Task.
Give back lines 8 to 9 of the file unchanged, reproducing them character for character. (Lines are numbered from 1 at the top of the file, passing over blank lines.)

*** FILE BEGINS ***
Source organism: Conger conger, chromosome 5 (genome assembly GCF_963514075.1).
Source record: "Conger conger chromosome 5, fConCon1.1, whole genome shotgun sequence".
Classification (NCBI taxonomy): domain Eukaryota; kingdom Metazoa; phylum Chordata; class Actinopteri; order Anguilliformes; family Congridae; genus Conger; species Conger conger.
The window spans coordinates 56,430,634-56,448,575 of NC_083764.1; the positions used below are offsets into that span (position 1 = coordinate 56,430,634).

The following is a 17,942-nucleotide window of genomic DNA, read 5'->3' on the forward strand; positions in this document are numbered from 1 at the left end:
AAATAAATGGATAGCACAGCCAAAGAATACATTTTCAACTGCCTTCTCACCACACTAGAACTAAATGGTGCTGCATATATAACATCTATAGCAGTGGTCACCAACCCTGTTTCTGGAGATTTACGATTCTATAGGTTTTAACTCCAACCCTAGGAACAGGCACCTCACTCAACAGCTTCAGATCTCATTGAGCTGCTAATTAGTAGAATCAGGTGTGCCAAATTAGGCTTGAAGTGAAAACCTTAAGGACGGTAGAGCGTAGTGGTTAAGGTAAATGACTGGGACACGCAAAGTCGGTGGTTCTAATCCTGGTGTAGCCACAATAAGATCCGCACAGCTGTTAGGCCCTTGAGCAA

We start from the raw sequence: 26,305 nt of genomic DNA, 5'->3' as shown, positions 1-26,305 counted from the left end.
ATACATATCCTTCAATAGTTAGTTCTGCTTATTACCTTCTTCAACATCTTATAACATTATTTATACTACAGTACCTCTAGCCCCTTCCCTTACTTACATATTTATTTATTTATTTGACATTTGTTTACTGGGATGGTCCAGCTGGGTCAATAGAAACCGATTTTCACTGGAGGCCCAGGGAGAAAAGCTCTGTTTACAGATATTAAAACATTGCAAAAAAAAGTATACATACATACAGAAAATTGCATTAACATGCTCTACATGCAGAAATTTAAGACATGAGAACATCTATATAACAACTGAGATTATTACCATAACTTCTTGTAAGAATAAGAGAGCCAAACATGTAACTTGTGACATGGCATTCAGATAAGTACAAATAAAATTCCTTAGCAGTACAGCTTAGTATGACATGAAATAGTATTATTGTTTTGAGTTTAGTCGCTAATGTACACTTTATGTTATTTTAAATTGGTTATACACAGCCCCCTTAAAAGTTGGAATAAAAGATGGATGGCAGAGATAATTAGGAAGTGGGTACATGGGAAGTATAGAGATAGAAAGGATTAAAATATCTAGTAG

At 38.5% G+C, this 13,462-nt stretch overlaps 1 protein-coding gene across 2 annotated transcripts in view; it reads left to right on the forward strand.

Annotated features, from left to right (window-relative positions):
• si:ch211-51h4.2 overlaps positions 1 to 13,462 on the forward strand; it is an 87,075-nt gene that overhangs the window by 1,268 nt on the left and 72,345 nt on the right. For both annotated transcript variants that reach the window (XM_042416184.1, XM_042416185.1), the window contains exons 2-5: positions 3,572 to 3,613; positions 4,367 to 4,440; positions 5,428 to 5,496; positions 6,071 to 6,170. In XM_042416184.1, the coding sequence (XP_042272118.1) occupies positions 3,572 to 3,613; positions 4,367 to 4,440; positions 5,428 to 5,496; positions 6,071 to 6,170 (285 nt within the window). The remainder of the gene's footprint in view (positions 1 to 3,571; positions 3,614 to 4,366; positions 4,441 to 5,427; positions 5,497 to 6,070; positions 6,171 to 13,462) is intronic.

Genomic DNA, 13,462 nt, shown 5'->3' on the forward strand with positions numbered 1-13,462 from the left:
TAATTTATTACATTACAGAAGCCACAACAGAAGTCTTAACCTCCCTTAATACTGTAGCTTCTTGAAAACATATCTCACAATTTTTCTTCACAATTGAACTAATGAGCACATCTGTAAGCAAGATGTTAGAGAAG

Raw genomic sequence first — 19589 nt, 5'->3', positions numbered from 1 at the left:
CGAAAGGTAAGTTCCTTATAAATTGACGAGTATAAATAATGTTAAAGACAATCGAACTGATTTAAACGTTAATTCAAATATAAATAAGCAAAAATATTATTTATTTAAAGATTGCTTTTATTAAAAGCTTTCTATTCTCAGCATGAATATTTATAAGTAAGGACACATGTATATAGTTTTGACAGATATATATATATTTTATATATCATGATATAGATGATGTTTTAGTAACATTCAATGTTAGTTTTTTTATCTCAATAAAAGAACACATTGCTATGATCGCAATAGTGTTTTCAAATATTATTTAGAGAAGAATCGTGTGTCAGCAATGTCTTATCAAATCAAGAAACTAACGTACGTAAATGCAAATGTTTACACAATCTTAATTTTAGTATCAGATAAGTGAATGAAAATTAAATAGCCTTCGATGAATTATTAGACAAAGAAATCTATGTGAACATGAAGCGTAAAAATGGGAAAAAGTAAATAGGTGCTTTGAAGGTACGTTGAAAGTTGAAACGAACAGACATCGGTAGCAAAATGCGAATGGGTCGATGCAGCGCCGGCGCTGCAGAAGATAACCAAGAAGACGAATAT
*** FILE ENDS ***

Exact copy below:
ATACATATCCTTCAATAGTTAGTTCTGCTTATTACCTTCTTCAACATCTTATAACATTATTTATACTACAGTACCTCTAGCCCCTTCCCTTACTTACATATTTATTTATTTATTTGACATTTGTTTACTGGGATGGTCCAGCTGGGTCAATAGAAACCGATTTTCACTGGAGGCCCAGGGAGAAAAGCTCTGTTTACAGATATTAAAACATTGCAAAAAAAAGTATACATACATACAGAAAATTGCATTAACATGCTCTACATGCAGAAATTTAAGACATGAGAACATCTATATAACAACTGAGATTATTACCATAACTTCTTGTAAGAATAAGAGAGCCAAACATGTAACTTGTGACATGGCATTCAGATAAGTACAAATAAAATTCCTTAGCAGTACAGCTTAGTATGACATGAAATAGTATTATTGTTTTGAGTTTAGTCGCTAATGTACACTTTATGTTATTTTAAATTGGTTATACACAGCCCCCTTAAAAGTTGGAATAAAAGATGGATGGCAGAGATAATTAGGAAGTGGGTACATGGGAAGTATAGAGATAGAAAGGATTAAAATATCTAGTAG

At 38.5% G+C, this 13,462-nt stretch overlaps 1 protein-coding gene across 2 annotated transcripts in view; it reads left to right on the forward strand.